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STATE AND LOCAL ROUNDUP | Hep A jump in Florida county … calls for “forensic audit” of Philly’s IT infrastructure … and should corrupt lawmakers have names stripped from roads?
Good morning, it’s Tuesday, Oct. 23, 2018. Short-term rental policy leads Route Fifty’s state and local government news roundup but scroll down for more from places like Pinellas County, Florida (where there’s been a jump in hepatitis A cases); Oakland, California (where the mayor stopped a potentially unlawful police policy); and Crestline, Ohio (where the mayor resigned over controversial comments).
SHORT-TERM RENTALS | The San Diego City Council on Monday voted to rescind controversial rules it previously approved that would bring heavy regulations to local short-term rentals through services like Airbnb and HomeAway. The action taken by councilmembers “once again leave[s] San Diego in limbo on the long debated question of who can rent out homes for periods of less than 30 days.” [The San Diego Union Tribune]
PUBLIC HEALTH | Local officials in Pinellas County, Florida are reporting a troubling increase in hepatitis A cases—58 cases have been reported so far this year after zero cases in the county last year. [Tampa Bay Times] … Get your flu shot! The Connecticut Department of Public Health has reported its first flu death of the season. [WWLP]
LAW ENFORCEMENT | Oakland, California Mayor Libby Schaaf on Sunday announced that applicants for the police department will no longer be asked whether they’ve been sexually assaulted, something that ”legal experts said was highly unusual, discriminatory and possibly illegal.” [San Francisco Chronicle / SFGate.com] … The Pennsylvania state legislature has approved a measure that ends driver’s license suspensions for certain crimes in the state. [Pittsburgh Post-Gazette] … The city of Los Angeles will erase nearly $90 million in debts incurred by juvenile offenders. [CNBC] … The Alaska Federal of Natives has “called for stronger laws and efforts by government to stop the scourges” of drug abuse and sexual assault. [Anchorage Daily News]
DISASTER RECOVERY | While there’s plenty of rebuilding ahead in areas on Florida’s panhandle hard hit by Hurricane Michael, the struggling oyster industry in Apalachicola may not recover. [Tallahassee Democrat / Tallahassee.com] … South Carolina Gov. Henry McMaster traveled to the city of Conway to meet with local officials about flood recovery following Hurricane Florence. "There are a lot of remedies that are available, and we're trying to sort those out as best as we can to see what, if anything, we need to do to do better," the governor said. [WBTW]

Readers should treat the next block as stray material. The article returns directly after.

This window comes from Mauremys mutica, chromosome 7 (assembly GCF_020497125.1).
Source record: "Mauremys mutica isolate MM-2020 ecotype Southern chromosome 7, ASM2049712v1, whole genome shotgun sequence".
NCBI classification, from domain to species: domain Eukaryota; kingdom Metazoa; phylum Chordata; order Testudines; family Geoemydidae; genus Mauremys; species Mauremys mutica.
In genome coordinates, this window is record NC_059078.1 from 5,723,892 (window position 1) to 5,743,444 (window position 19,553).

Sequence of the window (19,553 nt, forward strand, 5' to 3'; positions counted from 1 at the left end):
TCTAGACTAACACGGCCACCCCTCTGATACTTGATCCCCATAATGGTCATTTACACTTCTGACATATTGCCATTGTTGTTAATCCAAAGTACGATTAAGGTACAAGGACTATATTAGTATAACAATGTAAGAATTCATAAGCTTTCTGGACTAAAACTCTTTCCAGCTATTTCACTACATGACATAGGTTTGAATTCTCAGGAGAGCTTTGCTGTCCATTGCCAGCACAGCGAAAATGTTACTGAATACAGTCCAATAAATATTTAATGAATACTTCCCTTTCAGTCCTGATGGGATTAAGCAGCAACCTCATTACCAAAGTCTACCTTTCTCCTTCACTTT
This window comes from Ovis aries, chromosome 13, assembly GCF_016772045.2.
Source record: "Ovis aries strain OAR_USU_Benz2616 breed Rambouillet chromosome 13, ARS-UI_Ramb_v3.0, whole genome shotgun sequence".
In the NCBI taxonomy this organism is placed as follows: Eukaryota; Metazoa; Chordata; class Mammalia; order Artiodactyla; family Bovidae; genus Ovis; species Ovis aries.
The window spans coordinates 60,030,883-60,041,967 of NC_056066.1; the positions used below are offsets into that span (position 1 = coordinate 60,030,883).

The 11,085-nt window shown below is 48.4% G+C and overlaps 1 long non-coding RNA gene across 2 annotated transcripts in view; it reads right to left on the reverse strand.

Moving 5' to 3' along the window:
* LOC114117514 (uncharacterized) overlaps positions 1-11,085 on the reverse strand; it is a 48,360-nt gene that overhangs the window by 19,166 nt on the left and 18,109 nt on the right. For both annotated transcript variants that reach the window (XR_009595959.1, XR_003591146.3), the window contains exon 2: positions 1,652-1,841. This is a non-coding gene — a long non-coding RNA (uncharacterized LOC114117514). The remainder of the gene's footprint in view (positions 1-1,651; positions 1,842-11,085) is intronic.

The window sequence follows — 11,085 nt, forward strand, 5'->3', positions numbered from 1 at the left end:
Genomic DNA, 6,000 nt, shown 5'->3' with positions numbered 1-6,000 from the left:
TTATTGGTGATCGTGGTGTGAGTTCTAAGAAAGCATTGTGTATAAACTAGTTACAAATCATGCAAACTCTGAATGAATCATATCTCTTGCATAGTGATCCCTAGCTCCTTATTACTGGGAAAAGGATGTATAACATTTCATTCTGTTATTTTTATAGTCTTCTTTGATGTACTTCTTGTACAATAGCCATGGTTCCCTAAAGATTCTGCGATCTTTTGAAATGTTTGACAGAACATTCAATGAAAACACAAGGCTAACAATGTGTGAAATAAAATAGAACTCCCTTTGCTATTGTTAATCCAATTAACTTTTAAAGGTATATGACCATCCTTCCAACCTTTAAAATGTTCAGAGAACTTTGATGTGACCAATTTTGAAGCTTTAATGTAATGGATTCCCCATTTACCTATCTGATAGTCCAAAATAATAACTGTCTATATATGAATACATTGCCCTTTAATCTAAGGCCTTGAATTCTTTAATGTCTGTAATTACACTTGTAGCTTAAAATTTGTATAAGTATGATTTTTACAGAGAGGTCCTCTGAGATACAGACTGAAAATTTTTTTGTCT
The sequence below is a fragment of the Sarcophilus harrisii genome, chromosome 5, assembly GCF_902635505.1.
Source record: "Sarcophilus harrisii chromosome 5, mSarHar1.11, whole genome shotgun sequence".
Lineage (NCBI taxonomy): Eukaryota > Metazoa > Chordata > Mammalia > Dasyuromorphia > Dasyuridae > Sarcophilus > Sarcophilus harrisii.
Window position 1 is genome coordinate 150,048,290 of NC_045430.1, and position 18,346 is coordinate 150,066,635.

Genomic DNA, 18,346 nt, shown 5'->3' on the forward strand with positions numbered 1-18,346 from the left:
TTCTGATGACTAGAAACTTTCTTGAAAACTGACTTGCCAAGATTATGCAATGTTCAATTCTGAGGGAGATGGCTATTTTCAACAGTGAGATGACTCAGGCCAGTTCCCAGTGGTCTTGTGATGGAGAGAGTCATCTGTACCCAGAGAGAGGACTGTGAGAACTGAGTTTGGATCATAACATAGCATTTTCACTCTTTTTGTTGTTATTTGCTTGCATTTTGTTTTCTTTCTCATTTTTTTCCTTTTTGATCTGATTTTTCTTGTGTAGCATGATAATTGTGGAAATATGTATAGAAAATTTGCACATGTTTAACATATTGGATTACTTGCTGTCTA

STATE GOVERNMENT | State lawmakers in South Carolina are stewing over this awkward question: “What to do with the state roads or buildings named after politicians who have admitted to corruption?” [The State] … Since New Jersey Gov. Phil Murphy came to office, the number of medical marijuana patients in the Garden State has doubled to 34,000. [Bloomberg News] …
LOCAL GOVERNMENT | In a non-binding resolution scheduled for a vote on Thursday, the Philadelphia City Council may call on City Controller Rebecca Rhynhart to do a “forensic audit” of the city’s IT infrastructure over concerns about bookkeeping errors and other matters. [Technica.ly Philly] … In northwestern Indiana, the Porter County auditor found that one-third of local businesses “undervalued their personal property for tax purposes” over the past five years. [The Times of NW Indiana] … The mayor of Crestline, Ohio has resigned after being caught on camera using a racial slur [WBNS]
Michael Grass is Executive Editor of Government Executive’s Route Fifty and is based in Seattle.
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